we can't use <pause dur="0.9"/> in here <pause dur="0.5"/> we can use all three that we <pause dur="0.4"/> introduced <pause dur="0.5"/> here <pause dur="0.4"/> we can't use <pause dur="0.4"/> hash-data <pause dur="0.2"/> D-N <pause dur="0.5"/> and i've included for competeless A-N <pause dur="0.9"/> all right <pause dur="1.7"/> now <pause dur="3.4"/> the reason that you <pause dur="0.6"/> strictly speaking informally we we get rid of that is that <pause dur="0.2"/> D-N <pause dur="0.3"/> acts as a destination in variant one <pause dur="0.7"/> and a source <pause dur="0.2"/> in variant two <pause dur="0.4"/> all right this this <pause dur="0.4"/> this register address here <pause dur="1.1"/> okay <pause dur="3.2"/> the operation mode field contains a bit to say <pause dur="0.3"/> that's a direction which is going that <pause dur="0.3"/> that selects whether that register is the source or destination <pause dur="2.4"/> with me <pause dur="4.1"/> so obviously as we saw the hash-data we can't because it's a destination operand <pause dur="0.6"/> we informally exclude D-N from the <pause dur="0.4"/> here because <pause dur="2.8"/> list of allowed <pause dur="0.9"/> but <pause dur="0.6"/> it's not really a problem because the assembler will always select the right <pause dur="1.7"/> binary for us <pause dur="1.5"/> A-N <pause dur="1.3"/> here <pause dur="0.3"/> you <pause dur="0.6"/> you've only got three bits to represent <pause dur="0.8"/> a register address <pause dur="1.0"/> you can't tell whether it's a <pause dur="1.7"/> data or an address register <pause dur="0.6"/> so you have to have another operation to do it <pause dur="2.6"/> next time i'll be handing out a list of

instructions <pause dur="0.4"/> where <pause dur="0.6"/> it includes all of these <pause dur="0.7"/> lists <pause dur="0.2"/> with these operations and restrictions <pause dur="0.5"/> and <pause dur="0.6"/> this should be about two two B-L to interpret it <pause dur="2.5"/><kinesic desc="changes transparency" iterated="y" dur="22"/> any questions at this point <pause dur="5.3"/> okay <pause dur="15.9"/> okay <pause dur="0.3"/> let's # <pause dur="7.1"/> just look at some examples <pause dur="0.2"/> with the the assembler and the <pause dur="0.4"/> # taking the <pause dur="0.4"/> general notation <pause dur="0.3"/> and then <pause dur="0.2"/> making it specific to this particular instruction <pause dur="1.8"/> add D-two to D-six this is the one we typically the one <trunc>w</trunc> we looked at before <pause dur="0.8"/> D-six <pause dur="0.3"/> becomes D-six plus D-two and in this case <pause dur="0.2"/> E-A <pause dur="0.3"/> is <pause dur="0.4"/> D-<pause dur="0.6"/>two <pause dur="0.4"/> yeah <pause dur="1.2"/> the effective address is D-two <pause dur="2.4"/> here <pause dur="3.7"/> i've slipped in <pause dur="0.9"/> dollar-a-hundred <pause dur="1.0"/> all right <pause dur="2.4"/> and what that means is <pause dur="0.3"/> that i'm going to add the contents <pause dur="0.2"/> of memory address <pause dur="3.3"/> a hundred hex <pause dur="2.6"/> <unclear>come on</unclear> <pause dur="1.5"/> and add it to D-nought <pause dur="1.2"/> okay in this case <pause dur="0.3"/> the effective address <pause dur="0.6"/> is <pause dur="0.3"/> a hundred <pause dur="0.2"/> hex <pause dur="4.0"/> okay <pause dur="0.3"/> here <pause dur="2.0"/> we want to add a constant <pause dur="0.6"/> and so <pause dur="1.7"/> i could just use add <pause dur="0.3"/> hash-one-two-three <pause dur="0.8"/> to <pause dur="0.2"/> D-three <pause dur="1.4"/> and there we can do add a constant <pause dur="1.3"/> we will see later on <pause dur="0.3"/> that there are instructions which <pause dur="0.4"/> # <pause dur="6.9"/> let you <pause dur="0.3"/> # specify <pause dur="0.2"/> essentially <pause dur="0.2"/> you want an immediate address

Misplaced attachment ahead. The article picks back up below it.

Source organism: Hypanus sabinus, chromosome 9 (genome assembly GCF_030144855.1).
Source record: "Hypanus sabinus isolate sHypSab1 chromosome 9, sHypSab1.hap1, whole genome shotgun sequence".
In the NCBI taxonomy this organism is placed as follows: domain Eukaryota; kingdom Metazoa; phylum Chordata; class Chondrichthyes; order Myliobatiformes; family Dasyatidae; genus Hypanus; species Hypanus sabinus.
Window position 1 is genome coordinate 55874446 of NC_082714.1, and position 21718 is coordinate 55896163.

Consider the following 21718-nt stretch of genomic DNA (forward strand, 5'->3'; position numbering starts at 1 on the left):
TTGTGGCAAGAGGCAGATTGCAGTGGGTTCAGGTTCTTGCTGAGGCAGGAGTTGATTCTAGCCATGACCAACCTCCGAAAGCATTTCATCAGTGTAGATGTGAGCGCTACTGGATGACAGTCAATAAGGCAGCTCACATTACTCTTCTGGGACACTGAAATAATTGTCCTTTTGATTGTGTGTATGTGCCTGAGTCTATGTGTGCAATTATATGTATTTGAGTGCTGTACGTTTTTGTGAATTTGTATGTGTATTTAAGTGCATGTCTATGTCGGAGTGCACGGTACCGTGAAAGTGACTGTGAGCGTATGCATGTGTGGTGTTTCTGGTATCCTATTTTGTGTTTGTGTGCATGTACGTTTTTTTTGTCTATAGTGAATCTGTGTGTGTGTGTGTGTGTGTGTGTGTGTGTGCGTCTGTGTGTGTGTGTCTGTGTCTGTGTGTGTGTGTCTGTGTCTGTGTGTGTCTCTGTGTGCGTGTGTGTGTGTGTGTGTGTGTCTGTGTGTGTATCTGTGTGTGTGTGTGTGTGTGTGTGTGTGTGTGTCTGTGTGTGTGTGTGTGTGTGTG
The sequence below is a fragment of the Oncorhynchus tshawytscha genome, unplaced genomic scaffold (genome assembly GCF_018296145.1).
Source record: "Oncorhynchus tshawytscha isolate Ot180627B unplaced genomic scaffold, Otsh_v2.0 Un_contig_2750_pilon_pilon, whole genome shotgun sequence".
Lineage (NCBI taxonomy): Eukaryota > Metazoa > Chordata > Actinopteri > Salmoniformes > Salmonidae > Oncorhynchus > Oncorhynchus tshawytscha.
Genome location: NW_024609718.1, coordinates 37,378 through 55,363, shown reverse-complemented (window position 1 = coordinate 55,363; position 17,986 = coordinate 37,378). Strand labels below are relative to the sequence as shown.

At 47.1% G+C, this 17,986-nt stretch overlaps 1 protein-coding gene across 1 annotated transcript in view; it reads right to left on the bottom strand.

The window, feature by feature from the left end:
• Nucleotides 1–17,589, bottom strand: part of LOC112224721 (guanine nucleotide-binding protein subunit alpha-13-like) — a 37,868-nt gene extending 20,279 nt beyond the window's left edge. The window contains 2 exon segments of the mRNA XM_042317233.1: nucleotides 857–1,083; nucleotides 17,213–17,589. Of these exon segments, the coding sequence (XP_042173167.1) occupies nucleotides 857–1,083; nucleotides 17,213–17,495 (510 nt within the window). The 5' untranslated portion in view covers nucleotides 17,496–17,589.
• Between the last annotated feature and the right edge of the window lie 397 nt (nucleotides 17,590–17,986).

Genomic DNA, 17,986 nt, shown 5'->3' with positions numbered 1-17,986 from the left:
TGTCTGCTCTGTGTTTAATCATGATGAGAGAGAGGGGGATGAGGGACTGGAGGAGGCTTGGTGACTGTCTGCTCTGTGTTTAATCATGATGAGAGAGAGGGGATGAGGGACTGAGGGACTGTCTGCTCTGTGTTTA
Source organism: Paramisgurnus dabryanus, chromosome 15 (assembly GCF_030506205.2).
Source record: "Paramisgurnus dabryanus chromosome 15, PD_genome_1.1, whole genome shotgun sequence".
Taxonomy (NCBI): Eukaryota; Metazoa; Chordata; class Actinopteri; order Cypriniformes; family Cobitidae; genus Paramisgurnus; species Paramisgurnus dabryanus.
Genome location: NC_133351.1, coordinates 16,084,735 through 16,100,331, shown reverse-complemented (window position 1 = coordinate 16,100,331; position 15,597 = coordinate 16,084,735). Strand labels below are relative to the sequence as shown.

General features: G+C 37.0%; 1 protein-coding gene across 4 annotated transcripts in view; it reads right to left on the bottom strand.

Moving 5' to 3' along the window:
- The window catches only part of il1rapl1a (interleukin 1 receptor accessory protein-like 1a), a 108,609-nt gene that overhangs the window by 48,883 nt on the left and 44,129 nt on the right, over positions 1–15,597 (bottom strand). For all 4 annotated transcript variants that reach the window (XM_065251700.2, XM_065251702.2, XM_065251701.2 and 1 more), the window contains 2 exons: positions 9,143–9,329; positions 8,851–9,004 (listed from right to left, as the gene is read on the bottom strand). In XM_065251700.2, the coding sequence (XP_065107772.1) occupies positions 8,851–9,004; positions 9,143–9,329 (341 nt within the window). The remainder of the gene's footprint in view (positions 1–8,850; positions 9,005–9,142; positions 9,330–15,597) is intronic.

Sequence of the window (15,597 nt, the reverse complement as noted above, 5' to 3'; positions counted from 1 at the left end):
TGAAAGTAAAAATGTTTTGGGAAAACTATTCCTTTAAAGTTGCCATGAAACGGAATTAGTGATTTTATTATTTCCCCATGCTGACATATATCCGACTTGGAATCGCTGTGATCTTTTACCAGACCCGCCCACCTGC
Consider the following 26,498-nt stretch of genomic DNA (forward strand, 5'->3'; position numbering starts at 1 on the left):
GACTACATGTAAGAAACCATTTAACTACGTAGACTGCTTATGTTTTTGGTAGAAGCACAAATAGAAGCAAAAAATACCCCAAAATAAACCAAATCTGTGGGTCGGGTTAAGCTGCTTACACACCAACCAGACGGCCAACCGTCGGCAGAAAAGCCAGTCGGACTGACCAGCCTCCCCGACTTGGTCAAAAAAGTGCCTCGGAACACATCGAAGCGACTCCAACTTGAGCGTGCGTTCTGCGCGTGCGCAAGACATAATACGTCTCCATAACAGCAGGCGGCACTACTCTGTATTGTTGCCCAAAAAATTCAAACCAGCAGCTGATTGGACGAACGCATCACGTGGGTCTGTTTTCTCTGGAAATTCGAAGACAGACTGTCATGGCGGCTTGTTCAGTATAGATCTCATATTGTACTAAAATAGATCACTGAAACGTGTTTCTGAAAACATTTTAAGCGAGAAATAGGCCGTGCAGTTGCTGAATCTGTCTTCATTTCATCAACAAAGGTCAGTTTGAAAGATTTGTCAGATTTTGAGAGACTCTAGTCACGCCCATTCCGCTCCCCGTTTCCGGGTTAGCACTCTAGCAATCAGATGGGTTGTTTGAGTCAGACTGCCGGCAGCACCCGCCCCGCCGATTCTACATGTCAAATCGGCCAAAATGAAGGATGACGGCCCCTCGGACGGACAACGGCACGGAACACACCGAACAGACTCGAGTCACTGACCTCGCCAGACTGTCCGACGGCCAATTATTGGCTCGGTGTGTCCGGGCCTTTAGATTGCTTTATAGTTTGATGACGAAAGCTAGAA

form as well <pause dur="1.1"/> they're there <pause dur="0.4"/> for efficiency reasons the architecture runs a bit faster for those <pause dur="3.0"/> variant two <pause dur="0.2"/> and this is the only one that we can use with these <pause dur="0.2"/> out of our <pause dur="0.5"/> three <pause dur="0.5"/> # <pause dur="2.0"/> simple addressing modes <pause dur="0.3"/> here <pause dur="0.3"/> we can add <pause dur="0.6"/> the contents of a register <pause dur="1.6"/> and i'd always make a mistake on a slide so <pause dur="0.3"/> here we go that should be brackets <pause dur="5.1"/> and the effect of address in this case <pause dur="1.9"/> is <pause dur="0.8"/> three <pause dur="0.4"/><vocal desc="clears throat" iterated="n"/><pause dur="5.9"/> okay <pause dur="0.4"/> write down all the addressing modes you can see there <pause dur="0.3"/> what are they <pause dur="3.0"/> for those four <pause dur="0.2"/> just write them down <pause dur="54.8"/> okay <pause dur="0.9"/> so what have i got here <pause dur="0.5"/> someone shout them out somebody <pause dur="0.6"/> just have a little bit of interaction <pause dur="1.4"/> what have i got here then <pause dur="1.3"/> what's this one <pause dur="6.1"/> oh dear oh dear </u><pause dur="0.9"/> <u who="sm0700" trans="pause"> is it data register direct </u><u who="nm0696" trans="latching"> that's right <pause dur="0.2"/> data register direct <pause dur="0.5"/> and so is that one <pause dur="1.8"/> okay <pause dur="3.7"/> what about that one </u><pause dur="16.4"/> <u who="sm0701" trans="pause"> absolute long address </u><pause dur="0.4"/> <u who="nm0696" trans="pause"> thank you <pause dur="1.4"/> absolute long <pause dur="0.2"/> address <pause dur="1.0"/> we're adding the contents of a memory register <pause dur="0.2"/> it's absolute long address <pause dur="0.3"/> again <pause dur="0.5"/> we have <pause dur="0.6"/> data register direct for the second one <pause dur="1.3"/>